Pet-A-Pet Day: The Good, The Bad, and The Furry
Kelly Coons ’22
Assistant Opinions Editor
In the dark, stressful times of finals season, there was a light. We call that light “Pet-A-Pet Day.” Pet-A-Pet Day is a beacon of hope amidst a shore of dread. Will we pass that test? How will we finish that paper? Are we going to get that summer job? For that precious hour, though, our minds can be free of such pressure, in favor of far more pressing questions like, “Which of these animals is the cutest?” Is Pet-A-Pet Day truly all puppies and kittens, though? I think that question is worth pursuing.
For people who like animals, it is true that petting pets is good for stress, and the same goes for the pet. Dog trainer Mikkel Becker, in an article for VetStreet, explains that petting releases oxytocin, a hormone that produces feelings of bonding and connection, in both the human and the animal. Steven Feldman, of the Anxiety and Depression Association of America, calling this the “pet effect,” details the multitude of ways that bonding with an animal benefits human mental health. The physical interaction with another, living creature that is completely non-judgemental can relieve stress, anxiety, and depression symptoms. Pets can be a catalyst for human connection, too, acting as an impetus for social connection. This can be seen at Smith’s Pet-A-Pet Day when people are happily talking about the animals!
However, I believe that Smith’s Pet-A-Pet Day is not as helpful as it could be. First of all, the crowds are not conducive to people with anxiety. If people can not access the animals, then they can not get the help that that connection provides. We can not control how many people show up for an event, but we can control how spread out those people are. I propose more than one “Pet-A-Pet” location. That way, even if the number of people who attend stays the same, the concentration of people at each location will be decreased. This helps people who are far away from the Schacht Center as well: those who may have been dissuaded from or flat-out unable to make the trip across campus.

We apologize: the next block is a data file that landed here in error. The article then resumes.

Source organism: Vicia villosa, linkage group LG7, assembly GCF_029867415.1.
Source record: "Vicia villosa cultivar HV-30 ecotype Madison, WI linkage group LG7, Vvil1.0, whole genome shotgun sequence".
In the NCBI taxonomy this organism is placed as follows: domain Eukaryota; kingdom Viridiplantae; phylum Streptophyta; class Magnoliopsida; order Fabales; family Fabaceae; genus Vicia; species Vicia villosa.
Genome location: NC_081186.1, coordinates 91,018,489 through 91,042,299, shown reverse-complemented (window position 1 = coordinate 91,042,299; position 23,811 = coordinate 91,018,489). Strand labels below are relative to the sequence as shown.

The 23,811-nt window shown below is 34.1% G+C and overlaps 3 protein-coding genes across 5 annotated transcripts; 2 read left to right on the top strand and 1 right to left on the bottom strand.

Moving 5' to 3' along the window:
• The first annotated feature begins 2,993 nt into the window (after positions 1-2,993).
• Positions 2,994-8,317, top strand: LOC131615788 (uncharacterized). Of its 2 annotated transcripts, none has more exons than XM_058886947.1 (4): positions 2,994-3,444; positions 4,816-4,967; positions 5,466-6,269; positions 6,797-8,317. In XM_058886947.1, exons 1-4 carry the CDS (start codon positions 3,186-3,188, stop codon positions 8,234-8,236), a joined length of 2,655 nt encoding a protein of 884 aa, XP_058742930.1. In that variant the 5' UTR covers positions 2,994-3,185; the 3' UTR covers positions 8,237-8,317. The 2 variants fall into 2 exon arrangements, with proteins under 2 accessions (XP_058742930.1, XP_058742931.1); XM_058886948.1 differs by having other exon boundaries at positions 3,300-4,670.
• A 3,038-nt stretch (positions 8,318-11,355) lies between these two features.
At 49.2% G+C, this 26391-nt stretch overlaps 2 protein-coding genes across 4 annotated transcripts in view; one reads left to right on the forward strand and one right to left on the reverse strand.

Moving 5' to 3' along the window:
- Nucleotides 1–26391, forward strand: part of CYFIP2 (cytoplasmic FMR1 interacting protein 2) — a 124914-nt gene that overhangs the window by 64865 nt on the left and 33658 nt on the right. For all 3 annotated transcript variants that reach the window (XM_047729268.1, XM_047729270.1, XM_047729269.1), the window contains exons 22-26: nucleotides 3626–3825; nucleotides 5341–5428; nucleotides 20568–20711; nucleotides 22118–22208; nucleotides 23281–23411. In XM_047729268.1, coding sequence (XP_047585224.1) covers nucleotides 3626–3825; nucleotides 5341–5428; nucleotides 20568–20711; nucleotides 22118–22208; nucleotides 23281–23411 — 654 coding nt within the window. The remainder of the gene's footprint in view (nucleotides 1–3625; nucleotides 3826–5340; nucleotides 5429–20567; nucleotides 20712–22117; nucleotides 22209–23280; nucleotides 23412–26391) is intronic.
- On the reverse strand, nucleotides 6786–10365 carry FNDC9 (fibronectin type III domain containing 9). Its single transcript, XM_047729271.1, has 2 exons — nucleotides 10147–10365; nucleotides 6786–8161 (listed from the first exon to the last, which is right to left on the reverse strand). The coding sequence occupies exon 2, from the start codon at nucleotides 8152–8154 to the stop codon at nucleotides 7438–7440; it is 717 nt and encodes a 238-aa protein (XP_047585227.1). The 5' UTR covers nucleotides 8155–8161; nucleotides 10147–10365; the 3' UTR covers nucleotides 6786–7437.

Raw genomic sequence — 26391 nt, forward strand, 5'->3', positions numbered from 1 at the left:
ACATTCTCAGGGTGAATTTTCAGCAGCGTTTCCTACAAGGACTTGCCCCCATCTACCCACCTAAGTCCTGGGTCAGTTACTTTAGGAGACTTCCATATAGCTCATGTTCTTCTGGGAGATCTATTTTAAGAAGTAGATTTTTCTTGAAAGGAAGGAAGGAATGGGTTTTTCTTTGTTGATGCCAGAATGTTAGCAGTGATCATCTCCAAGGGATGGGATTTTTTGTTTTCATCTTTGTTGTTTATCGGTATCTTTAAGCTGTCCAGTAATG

In our examination of Pet-A-Pet Day, we also need to take the well-being of our furry friends into account, too. While the animals that are brought to Pet-A-Pet Day enjoy human affection, the attention can be overwhelming. Unfortunately, in both of the Pet-A-Pet Days I have attended, I have witnessed people swarming the animals. Luckily, I have not seen such swarming escalate to the point that the animal felt threatened enough to lash out, but it should never get to that point. We have a responsibility to make our fuzzy guests feel welcome. That means giving them space. While I don’t think it should be the owners’ responsibility to police us, especially since we do outnumber them, I think some reminders are needed. Maybe they can be part of the advertising of the program, or there can be signs on-site. I don’t think people mean to scare the animals. Especially if someone does not have a pet, they might not realize the signs that a pet does not feel comfortable.
Lastly, there is the problem of food. The pets enjoy looking for crumbs, but I think the topic of food at Pet-A-Pet Day needs to be re-visited. Since Pet-A-Pet Day happens at the same time as lunch, and there are crowds around each of the animals, for some students, it can come down to a choice between petting a pet and eating lunch. That isn’t healthy. Thus, as much as I love the apple cider donuts, something that can be a lunch, like sandwiches, should be provided. The apple cider donuts can still be there, but apple cider donuts are not lunch. Eat lunch. And pet pets. And wash your hands.
Pet-A-Pet Day is a new addition to the line-up of Smith traditions. It was borne of one dog’s love for pets, but we, the students, can show our love for the animals in our community by helping make Pet-A-Pet Day better.